"Yo, fuck this shit!" Thirty seconds later, I raise my head over to peek at Brandy's paper and she's finally using the check method I taught earlier to see if she's right.

Over the past five years in casual conversations, my students have revealed so much about how they've managed to get through classes using these tricks. Ronald told me his 5th grade teacher would grimace every time he had the wrong answer circled on his paper. She used this coded language throughout the school year and when it was time for Ronald to sit for his 5th grade state exam, he knew he was in the clear because he fixed every question she grimaced at when she walked by.

Annabelle confessed that she knew every time her history teacher didn't like what she had picked for a multiple choice answer because anytime she marked an incorrect answer, he would say, "Make sure you're confident in that answer." He typically didn't say anything when Annabelle picked the correct answer, and so she used this to her advantage and passed. Annabelle reads at a lower than a 6th grade reading level.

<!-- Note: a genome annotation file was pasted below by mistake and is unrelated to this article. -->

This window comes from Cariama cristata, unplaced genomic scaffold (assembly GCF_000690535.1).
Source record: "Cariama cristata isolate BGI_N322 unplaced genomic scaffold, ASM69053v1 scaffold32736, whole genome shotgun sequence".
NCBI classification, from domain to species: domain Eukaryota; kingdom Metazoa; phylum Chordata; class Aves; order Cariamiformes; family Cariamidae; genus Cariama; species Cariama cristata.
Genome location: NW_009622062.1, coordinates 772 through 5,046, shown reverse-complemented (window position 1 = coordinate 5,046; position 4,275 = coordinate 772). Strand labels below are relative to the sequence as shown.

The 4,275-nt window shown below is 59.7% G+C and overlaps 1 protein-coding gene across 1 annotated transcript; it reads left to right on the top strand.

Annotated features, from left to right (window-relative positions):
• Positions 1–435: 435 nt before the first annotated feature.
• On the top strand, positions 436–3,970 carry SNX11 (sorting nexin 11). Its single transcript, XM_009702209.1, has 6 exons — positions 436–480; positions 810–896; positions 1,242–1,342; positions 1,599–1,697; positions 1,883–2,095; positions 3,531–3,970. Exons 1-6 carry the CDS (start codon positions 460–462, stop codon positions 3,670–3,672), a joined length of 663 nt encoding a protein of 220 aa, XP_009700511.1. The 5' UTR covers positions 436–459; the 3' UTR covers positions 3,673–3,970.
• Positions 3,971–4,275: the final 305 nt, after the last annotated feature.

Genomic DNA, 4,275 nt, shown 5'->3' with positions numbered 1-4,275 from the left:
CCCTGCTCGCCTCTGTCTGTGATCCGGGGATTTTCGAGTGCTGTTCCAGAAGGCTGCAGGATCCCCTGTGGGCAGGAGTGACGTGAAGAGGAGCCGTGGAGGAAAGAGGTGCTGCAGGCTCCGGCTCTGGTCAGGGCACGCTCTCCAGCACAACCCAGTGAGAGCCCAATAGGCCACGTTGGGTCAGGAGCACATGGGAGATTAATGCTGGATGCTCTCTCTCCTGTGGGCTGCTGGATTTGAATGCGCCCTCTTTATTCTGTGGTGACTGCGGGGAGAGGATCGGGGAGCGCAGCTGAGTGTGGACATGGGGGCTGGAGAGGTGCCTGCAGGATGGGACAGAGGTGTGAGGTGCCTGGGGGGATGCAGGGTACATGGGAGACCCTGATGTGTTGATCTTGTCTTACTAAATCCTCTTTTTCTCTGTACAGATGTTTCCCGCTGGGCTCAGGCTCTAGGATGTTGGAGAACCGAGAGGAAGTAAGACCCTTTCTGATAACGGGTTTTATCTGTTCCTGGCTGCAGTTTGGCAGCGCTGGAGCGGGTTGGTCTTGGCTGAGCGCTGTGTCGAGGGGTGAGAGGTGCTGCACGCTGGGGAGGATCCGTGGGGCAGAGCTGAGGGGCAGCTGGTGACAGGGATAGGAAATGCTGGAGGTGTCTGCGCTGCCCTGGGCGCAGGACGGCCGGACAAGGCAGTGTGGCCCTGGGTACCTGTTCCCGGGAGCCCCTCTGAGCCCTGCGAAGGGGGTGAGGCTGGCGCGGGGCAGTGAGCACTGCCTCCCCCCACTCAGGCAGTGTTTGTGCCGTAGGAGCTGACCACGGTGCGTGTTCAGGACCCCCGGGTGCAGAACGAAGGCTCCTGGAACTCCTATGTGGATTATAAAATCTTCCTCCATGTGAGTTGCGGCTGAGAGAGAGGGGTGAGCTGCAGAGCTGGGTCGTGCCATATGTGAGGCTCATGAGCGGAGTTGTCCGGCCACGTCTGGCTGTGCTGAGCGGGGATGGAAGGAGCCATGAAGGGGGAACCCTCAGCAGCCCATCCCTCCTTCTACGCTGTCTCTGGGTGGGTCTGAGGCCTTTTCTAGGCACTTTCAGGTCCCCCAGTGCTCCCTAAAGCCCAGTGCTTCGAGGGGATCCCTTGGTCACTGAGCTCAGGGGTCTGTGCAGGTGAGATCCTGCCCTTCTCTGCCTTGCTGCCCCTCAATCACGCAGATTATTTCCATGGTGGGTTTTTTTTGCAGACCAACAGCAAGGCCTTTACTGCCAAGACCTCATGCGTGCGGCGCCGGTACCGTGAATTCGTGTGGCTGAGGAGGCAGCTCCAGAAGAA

Carlton, whom I've written about here, is quite the expert on asking leading questions to get teachers to give away the answer without really giving away the answer. Carlton, like most of my students, knows that teachers want students to do well on assessments. He figures out just how well by constantly asking clarifying questions. They start vague, and then get more and more specific. Every time he raises his hand, he he has a big smile on his face. When he asks his question, his expression changes to super serious. Carlton sets the nice-guy-who-just-wants-to-be-right trap very well.